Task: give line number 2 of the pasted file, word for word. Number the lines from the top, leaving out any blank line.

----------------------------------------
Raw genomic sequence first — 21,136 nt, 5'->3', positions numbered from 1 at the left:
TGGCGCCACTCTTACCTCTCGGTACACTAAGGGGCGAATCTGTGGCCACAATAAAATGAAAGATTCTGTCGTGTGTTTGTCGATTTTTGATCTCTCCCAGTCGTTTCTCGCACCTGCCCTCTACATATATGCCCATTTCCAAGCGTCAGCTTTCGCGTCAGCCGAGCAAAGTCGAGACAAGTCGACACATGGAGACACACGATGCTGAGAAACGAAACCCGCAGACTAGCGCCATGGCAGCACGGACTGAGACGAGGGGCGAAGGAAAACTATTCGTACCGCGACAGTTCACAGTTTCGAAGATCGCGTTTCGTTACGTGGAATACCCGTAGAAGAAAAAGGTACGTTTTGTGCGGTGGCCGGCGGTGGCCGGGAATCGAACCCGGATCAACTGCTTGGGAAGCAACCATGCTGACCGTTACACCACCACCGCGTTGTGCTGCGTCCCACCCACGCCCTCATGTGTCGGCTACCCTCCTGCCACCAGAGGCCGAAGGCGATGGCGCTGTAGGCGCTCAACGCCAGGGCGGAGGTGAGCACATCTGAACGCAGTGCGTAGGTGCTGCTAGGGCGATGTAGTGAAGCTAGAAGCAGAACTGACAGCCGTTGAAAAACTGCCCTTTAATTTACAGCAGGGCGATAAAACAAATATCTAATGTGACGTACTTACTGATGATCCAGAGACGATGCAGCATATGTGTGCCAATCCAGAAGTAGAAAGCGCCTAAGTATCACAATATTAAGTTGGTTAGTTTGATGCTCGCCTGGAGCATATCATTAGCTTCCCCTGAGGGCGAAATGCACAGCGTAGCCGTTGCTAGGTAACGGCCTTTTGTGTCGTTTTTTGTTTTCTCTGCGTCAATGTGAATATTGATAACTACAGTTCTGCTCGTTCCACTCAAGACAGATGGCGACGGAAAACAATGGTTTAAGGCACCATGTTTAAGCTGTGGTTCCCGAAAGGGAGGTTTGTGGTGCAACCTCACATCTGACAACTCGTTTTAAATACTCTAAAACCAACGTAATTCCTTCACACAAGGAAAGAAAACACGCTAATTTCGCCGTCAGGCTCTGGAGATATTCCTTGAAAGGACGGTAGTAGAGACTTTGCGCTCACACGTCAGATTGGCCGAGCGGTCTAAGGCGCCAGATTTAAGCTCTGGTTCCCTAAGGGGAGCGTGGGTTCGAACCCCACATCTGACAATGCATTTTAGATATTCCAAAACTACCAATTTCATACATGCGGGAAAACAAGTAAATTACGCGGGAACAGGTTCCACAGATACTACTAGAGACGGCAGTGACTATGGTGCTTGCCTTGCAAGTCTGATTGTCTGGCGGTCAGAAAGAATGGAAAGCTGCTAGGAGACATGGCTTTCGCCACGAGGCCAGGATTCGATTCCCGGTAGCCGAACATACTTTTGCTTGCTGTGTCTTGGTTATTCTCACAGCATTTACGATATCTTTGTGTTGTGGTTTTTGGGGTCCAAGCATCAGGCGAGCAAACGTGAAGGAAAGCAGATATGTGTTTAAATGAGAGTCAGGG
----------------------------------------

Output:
TGGCGCCACTCTTACCTCTCGGTACACTAAGGGGCGAATCTGTGGCCACAATAAAATGAAAGATTCTGTCGTGTGTTTGTCGATTTTTGATCTCTCCCAGTCGTTTCTCGCACCTGCCCTCTACATATATGCCCATTTCCAAGCGTCAGCTTTCGCGTCAGCCGAGCAAAGTCGAGACAAGTCGACACATGGAGACACACGATGCTGAGAAACGAAACCCGCAGACTAGCGCCATGGCAGCACGGACTGAGACGAGGGGCGAAGGAAAACTATTCGTACCGCGACAGTTCACAGTTTCGAAGATCGCGTTTCGTTACGTGGAATACCCGTAGAAGAAAAAGGTACGTTTTGTGCGGTGGCCGGCGGTGGCCGGGAATCGAACCCGGATCAACTGCTTGGGAAGCAACCATGCTGACCGTTACACCACCACCGCGTTGTGCTGCGTCCCACCCACGCCCTCATGTGTCGGCTACCCTCCTGCCACCAGAGGCCGAAGGCGATGGCGCTGTAGGCGCTCAACGCCAGGGCGGAGGTGAGCACATCTGAACGCAGTGCGTAGGTGCTGCTAGGGCGATGTAGTGAAGCTAGAAGCAGAACTGACAGCCGTTGAAAAACTGCCCTTTAATTTACAGCAGGGCGATAAAACAAATATCTAATGTGACGTACTTACTGATGATCCAGAGACGATGCAGCATATGTGTGCCAATCCAGAAGTAGAAAGCGCCTAAGTATCACAATATTAAGTTGGTTAGTTTGATGCTCGCCTGGAGCATATCATTAGCTTCCCCTGAGGGCGAAATGCACAGCGTAGCCGTTGCTAGGTAACGGCCTTTTGTGTCGTTTTTTGTTTTCTCTGCGTCAATGTGAATATTGATAACTACAGTTCTGCTCGTTCCACTCAAGACAGATGGCGACGGAAAACAATGGTTTAAGGCACCATGTTTAAGCTGTGGTTCCCGAAAGGGAGGTTTGTGGTGCAACCTCACATCTGACAACTCGTTTTAAATACTCTAAAACCAACGTAATTCCTTCACACAAGGAAAGAAAACACGCTAATTTCGCCGTCAGGCTCTGGAGATATTCCTTGAAAGGACGGTAGTAGAGACTTTGCGCTCACACGTCAGATTGGCCGAGCGGTCTAAGGCGCCAGATTTAAGCTCTGGTTCCCTAAGGGGAGCGTGGGTTCGAACCCCACATCTGACAATGCATTTTAGATATTCCAAAACTACCAATTTCATACATGCGGGAAAACAAGTAAATTACGCGGGAACAGGTTCCACAGATACTACTAGAGACGGCAGTGACTATGGTGCTTGCCTTGCAAGTCTGATTGTCTGGCGGTCAGAAAGAATGGAAAGCTGCTAGGAGACATGGCTTTCGCCACGAGGCCAGGATTCGATTCCCGGTAGCCGAACATACTTTTGCTTGCTGTGTCTTGGTTATTCTCACAGCATTTACGATATCTTTGTGTTGTGGTTTTTGGGGTCCAAGCATCAGGCGAGCAAACGTGAAGGAAAGCAGATATGTGTTTAAATGAGAGTCAGGG